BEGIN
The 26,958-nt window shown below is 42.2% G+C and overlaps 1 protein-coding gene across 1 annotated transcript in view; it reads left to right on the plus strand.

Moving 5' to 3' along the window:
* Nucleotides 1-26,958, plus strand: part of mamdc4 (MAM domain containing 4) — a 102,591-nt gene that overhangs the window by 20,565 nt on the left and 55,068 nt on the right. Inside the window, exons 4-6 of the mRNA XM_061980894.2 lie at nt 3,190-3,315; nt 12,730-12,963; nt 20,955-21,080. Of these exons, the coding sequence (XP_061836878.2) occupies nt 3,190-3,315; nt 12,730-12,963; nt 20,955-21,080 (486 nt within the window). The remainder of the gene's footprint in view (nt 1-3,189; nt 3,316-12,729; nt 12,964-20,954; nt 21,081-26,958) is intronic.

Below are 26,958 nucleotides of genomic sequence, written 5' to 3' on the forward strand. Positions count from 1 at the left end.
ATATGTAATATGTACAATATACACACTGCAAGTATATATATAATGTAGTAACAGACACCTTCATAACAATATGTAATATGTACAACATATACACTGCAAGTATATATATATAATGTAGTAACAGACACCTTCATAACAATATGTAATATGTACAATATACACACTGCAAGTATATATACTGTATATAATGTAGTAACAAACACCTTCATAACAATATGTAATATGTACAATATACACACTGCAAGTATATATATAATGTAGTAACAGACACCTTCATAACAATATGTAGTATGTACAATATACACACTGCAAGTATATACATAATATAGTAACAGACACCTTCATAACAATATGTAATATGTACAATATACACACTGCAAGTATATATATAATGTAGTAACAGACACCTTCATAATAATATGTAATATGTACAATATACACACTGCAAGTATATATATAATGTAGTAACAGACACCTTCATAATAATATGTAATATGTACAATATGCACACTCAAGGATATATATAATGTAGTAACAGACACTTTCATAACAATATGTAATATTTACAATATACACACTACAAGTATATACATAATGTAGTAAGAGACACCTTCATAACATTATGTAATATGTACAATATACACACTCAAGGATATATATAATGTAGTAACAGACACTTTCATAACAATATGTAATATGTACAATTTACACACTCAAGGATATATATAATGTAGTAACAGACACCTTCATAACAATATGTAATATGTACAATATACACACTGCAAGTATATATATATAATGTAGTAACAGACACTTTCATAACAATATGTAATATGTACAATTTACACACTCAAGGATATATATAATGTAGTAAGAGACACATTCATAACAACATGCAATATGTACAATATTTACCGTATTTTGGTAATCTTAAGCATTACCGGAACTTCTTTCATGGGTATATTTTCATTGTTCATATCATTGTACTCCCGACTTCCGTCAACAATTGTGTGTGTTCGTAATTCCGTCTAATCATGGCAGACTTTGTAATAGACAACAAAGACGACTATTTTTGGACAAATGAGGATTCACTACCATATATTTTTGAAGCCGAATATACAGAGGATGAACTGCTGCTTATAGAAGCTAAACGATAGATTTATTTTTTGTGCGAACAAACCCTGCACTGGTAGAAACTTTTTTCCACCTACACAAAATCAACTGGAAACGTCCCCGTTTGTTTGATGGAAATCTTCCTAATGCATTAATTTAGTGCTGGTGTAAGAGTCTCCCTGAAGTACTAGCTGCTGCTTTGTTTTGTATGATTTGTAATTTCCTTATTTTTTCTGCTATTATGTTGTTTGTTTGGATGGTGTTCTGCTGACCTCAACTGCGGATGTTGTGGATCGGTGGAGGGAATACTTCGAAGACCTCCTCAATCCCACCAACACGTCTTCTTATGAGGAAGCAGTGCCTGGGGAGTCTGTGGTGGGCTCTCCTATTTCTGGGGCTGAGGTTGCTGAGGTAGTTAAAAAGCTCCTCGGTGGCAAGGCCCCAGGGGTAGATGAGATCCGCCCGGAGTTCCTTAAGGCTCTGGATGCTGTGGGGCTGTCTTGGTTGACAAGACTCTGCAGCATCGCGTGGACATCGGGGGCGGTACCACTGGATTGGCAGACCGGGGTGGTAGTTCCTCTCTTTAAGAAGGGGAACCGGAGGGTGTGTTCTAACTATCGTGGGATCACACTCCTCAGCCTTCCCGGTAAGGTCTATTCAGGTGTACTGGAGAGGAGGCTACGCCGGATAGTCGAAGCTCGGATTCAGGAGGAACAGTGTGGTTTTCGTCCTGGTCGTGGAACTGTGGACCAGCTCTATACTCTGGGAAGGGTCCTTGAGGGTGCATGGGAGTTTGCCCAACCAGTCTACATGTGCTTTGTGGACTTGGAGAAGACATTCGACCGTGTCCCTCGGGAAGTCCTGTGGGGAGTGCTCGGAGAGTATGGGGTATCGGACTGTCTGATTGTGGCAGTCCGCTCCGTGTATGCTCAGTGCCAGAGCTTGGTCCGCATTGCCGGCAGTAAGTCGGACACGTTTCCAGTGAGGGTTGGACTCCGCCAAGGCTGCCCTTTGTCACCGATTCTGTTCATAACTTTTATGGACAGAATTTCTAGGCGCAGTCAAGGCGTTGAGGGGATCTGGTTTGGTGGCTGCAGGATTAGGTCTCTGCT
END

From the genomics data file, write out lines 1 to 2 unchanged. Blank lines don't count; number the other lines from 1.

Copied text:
The 26,958-nt window shown below is 42.2% G+C and overlaps 1 protein-coding gene across 1 annotated transcript in view; it reads left to right on the plus strand.

Moving 5' to 3' along the window: